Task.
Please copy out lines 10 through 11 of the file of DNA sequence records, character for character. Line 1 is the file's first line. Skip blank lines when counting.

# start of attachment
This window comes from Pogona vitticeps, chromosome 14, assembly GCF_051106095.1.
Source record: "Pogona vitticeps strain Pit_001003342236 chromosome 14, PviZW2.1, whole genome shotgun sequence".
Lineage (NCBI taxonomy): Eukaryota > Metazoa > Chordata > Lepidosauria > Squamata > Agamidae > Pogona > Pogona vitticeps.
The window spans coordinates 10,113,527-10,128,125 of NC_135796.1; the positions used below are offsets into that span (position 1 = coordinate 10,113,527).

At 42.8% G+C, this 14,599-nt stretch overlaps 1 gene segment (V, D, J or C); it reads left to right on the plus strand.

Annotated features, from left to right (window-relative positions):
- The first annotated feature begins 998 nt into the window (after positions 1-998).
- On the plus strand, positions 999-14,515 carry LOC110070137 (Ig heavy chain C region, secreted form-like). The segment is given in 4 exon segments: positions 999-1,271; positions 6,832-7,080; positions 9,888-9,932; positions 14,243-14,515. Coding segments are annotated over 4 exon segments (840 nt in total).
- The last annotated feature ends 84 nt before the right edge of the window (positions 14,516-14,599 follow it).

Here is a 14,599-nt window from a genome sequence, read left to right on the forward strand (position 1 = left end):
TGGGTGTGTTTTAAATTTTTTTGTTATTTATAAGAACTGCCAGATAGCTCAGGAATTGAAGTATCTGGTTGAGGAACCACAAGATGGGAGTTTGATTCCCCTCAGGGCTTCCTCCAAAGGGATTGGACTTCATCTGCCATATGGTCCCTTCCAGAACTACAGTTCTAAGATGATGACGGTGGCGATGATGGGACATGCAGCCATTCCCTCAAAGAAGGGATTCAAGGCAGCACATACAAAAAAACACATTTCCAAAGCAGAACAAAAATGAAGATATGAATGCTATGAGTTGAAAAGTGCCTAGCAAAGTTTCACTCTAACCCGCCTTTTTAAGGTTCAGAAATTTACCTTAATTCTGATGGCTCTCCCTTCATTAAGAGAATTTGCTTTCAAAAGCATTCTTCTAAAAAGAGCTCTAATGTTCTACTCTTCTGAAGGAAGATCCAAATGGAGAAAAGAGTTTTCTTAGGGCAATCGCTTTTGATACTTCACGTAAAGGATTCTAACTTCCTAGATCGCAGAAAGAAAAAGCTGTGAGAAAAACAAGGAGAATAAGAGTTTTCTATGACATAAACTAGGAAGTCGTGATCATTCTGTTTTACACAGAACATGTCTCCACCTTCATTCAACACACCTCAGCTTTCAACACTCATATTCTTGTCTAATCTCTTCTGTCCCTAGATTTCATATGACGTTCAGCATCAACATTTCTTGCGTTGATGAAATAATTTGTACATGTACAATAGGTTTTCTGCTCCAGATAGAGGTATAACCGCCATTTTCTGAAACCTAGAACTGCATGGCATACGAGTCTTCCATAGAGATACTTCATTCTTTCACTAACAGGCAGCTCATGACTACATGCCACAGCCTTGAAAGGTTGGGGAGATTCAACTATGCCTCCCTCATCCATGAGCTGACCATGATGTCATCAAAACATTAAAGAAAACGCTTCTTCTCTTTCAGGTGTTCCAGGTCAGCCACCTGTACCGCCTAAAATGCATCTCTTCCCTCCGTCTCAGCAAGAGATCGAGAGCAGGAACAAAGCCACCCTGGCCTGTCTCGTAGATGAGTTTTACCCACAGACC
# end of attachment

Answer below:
Here is a 14,599-nt window from a genome sequence, read left to right on the forward strand (position 1 = left end):
TGGGTGTGTTTTAAATTTTTTTGTTATTTATAAGAACTGCCAGATAGCTCAGGAATTGAAGTATCTGGTTGAGGAACCACAAGATGGGAGTTTGATTCCCCTCAGGGCTTCCTCCAAAGGGATTGGACTTCATCTGCCATATGGTCCCTTCCAGAACTACAGTTCTAAGATGATGACGGTGGCGATGATGGGACATGCAGCCATTCCCTCAAAGAAGGGATTCAAGGCAGCACATACAAAAAAACACATTTCCAAAGCAGAACAAAAATGAAGATATGAATGCTATGAGTTGAAAAGTGCCTAGCAAAGTTTCACTCTAACCCGCCTTTTTAAGGTTCAGAAATTTACCTTAATTCTGATGGCTCTCCCTTCATTAAGAGAATTTGCTTTCAAAAGCATTCTTCTAAAAAGAGCTCTAATGTTCTACTCTTCTGAAGGAAGATCCAAATGGAGAAAAGAGTTTTCTTAGGGCAATCGCTTTTGATACTTCACGTAAAGGATTCTAACTTCCTAGATCGCAGAAAGAAAAAGCTGTGAGAAAAACAAGGAGAATAAGAGTTTTCTATGACATAAACTAGGAAGTCGTGATCATTCTGTTTTACACAGAACATGTCTCCACCTTCATTCAACACACCTCAGCTTTCAACACTCATATTCTTGTCTAATCTCTTCTGTCCCTAGATTTCATATGACGTTCAGCATCAACATTTCTTGCGTTGATGAAATAATTTGTACATGTACAATAGGTTTTCTGCTCCAGATAGAGGTATAACCGCCATTTTCTGAAACCTAGAACTGCATGGCATACGAGTCTTCCATAGAGATACTTCATTCTTTCACTAACAGGCAGCTCATGACTACATGCCACAGCCTTGAAAGGTTGGGGAGATTCAACTATGCCTCCCTCATCCATGAGCTGACCATGATGTCATCAAAACATTAAAGAAAACGCTTCTTCTCTTTCAGGTGTTCCAGGTCAGCCACCTGTACCGCCTAAAATGCATCTCTTCCCTCCGTCTCAGCAAGAGATCGAGAGCAGGAACAAAGCCACCCTGGCCTGTCTCGTAGATGAGTTTTACCCACAGACC